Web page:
Can you guess what’s growing?

I passed out slips of paper with images of a plant growing at various stages of its life cycle. At the top of the sheet, it read, “Can you guess what’s growing in these pictures? They are all pictures of the same type of plant!” The Fourth Graders murmured in their table groups, and I brought the class together with a quick, “apple, apple!” And the class responded, “orange, orange!”

“Ladies and gentlemen, what is growing in these pictures?”

  • “Peppers!”
  • “Tomatoes!”
  • “Carrots!”
  • “Peas!”

I prompt the class, “what about potatoes?!?”

The class explodes with excitement, and murmurs about potatoes.

“Where are the potatoes in this picture?” I asked the students inquisitively.

The class exclaims, “below the ground!”


When I first approached the Lakeside Elementary fourth grade teachers about continuing FoodCorps lessons with their classes, they were very excited. They expressed interest in growing food inside the classroom. They wanted substantial food that they could watch grow, then cook a meal!

Montana has a short growing season that is not often conducive to school gardens, and the school calendar year. Students are able to plant seeds in the spring, but then summer rolls around and there are no students to tend to the garden, watch the plants grow, and experience the wonders of gardening. When the school year begins again in fall, the garden is ready to harvest and the preparations are made to put the garden to bed. These teachers at Lakeside Elementary wanted their students to experience planting, tending, and harvesting their own food in one clean swoop of a school year!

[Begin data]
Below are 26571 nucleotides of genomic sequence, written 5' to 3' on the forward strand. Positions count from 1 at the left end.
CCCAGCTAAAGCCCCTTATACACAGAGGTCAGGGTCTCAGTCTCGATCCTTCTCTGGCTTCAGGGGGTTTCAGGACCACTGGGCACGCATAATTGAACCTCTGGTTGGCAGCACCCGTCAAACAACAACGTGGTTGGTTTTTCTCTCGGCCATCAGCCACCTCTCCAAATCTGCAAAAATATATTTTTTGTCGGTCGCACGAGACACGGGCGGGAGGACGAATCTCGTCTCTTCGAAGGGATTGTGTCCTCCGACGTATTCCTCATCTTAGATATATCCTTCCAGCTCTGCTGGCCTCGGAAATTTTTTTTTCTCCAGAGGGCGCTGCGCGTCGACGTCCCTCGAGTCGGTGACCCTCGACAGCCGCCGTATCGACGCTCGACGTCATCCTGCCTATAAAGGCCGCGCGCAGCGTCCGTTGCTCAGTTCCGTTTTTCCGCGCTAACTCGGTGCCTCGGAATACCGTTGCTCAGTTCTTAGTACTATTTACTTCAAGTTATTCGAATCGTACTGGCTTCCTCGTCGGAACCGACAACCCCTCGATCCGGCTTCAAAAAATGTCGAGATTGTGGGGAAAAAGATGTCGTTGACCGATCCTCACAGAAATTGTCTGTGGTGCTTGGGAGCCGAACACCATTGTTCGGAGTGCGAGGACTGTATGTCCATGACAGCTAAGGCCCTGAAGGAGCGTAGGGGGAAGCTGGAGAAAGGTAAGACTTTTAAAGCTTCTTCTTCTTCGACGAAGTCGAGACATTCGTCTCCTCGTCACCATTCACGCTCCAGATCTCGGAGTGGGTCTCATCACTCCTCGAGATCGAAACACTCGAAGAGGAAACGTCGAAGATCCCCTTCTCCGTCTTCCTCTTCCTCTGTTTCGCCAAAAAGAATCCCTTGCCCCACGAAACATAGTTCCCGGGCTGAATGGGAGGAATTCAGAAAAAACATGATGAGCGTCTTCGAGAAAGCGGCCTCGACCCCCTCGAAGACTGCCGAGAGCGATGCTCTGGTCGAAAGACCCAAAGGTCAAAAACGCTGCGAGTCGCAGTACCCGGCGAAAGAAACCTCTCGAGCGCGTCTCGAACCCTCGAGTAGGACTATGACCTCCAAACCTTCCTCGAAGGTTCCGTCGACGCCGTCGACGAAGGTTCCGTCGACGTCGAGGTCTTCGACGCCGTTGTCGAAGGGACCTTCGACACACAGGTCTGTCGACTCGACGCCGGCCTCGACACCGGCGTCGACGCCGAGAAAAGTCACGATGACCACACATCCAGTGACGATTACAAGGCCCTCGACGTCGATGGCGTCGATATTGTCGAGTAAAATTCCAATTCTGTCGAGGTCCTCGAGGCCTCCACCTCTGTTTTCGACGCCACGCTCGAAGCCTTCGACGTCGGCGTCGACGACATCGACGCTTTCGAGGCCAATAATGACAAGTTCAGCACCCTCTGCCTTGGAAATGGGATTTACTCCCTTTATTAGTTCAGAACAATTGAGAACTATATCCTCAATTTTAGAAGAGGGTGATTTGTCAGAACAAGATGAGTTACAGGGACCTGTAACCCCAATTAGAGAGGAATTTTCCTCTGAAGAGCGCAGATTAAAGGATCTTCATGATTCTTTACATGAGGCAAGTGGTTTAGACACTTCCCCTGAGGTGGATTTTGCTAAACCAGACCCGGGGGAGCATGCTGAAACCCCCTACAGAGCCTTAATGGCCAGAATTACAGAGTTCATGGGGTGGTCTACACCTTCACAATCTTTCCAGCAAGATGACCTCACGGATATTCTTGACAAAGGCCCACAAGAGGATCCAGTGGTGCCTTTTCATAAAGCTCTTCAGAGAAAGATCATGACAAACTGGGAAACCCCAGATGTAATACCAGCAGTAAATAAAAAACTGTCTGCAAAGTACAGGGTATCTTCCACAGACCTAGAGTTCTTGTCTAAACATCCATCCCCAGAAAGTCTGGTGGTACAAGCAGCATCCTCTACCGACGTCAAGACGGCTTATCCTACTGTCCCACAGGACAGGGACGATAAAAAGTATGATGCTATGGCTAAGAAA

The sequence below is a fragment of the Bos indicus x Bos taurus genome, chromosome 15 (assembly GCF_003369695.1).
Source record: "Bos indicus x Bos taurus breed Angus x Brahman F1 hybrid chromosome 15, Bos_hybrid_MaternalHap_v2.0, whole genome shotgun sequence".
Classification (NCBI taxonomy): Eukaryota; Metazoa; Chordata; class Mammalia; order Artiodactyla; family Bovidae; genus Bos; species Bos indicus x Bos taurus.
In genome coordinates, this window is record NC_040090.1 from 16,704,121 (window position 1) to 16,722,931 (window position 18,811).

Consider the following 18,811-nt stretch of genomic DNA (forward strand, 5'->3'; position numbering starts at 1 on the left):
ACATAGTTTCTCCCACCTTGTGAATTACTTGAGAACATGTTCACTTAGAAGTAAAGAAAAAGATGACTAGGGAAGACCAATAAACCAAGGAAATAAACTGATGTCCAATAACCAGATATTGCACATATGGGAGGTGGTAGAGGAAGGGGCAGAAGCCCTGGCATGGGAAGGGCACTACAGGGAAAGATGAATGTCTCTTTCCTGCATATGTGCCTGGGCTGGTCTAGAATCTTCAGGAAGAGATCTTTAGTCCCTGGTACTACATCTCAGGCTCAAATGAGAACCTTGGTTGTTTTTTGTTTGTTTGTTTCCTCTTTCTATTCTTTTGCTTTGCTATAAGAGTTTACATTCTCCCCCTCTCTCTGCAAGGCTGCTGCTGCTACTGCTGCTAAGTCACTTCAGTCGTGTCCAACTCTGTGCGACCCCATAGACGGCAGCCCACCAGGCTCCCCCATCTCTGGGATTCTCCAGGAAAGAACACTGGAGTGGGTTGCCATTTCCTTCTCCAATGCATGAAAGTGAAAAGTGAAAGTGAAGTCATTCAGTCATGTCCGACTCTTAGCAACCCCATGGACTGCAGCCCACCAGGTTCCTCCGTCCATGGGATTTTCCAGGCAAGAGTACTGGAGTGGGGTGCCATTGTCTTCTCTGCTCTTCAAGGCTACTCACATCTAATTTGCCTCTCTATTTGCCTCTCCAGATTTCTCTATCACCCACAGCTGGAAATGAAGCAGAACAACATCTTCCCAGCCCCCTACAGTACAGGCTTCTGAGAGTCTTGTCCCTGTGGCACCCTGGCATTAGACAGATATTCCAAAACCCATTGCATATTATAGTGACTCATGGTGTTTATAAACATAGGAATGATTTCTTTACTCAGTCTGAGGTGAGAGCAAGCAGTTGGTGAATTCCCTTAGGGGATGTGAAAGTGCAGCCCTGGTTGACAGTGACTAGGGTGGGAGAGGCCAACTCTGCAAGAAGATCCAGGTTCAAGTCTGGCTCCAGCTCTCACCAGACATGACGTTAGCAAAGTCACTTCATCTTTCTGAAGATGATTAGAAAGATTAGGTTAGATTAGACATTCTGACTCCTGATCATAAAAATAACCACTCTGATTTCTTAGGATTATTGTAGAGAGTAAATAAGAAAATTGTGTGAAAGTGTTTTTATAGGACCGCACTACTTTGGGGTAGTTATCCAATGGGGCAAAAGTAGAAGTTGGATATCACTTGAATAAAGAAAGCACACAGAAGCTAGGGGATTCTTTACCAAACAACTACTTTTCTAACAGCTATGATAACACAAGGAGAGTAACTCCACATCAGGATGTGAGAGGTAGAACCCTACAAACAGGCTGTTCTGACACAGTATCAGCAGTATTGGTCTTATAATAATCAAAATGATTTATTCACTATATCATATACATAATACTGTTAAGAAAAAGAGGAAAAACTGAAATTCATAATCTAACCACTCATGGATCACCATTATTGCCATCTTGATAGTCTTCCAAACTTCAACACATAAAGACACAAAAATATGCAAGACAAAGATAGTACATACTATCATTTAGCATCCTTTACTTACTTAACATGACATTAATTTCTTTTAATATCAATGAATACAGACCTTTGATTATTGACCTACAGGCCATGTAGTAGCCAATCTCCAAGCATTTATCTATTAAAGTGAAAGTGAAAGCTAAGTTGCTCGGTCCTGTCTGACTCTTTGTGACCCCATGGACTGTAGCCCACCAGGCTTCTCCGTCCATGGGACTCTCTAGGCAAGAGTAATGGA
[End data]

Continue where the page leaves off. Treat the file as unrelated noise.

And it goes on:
So, we are now growing potatoes in the classroom! We sprouted the potatoes in the windowsill, and are observing their growth by drawing pictures at two week intervals. We will plant the potatoes in large buckets, and sit them in the windowsill, while learning about what a plant needs to grow. The students brainstormed what else they would like to learn about with potatoes, and I will be incorporating World Potato History, Montana Potato History, and Potato Nutrition into my other gardening and nutrition lessons.  The potatoes will, hopefully, be ready to harvest by March or April, and the fourth graders will prepare a Potato Feast.

Potatoes are full of nutrition and history. They are relatively easy to grow indoors, and wonderful to watch. They sprout dramatically, and look like strange aliens emerging from a brown planet. Potatoes are easy to cook, and most kiddos like to eat them! Potatoes are perfect for nutrition and gardening education!

If you are interested in growing your own potatoes with students check out this wonderful resource: Grow Your Own Potatoes.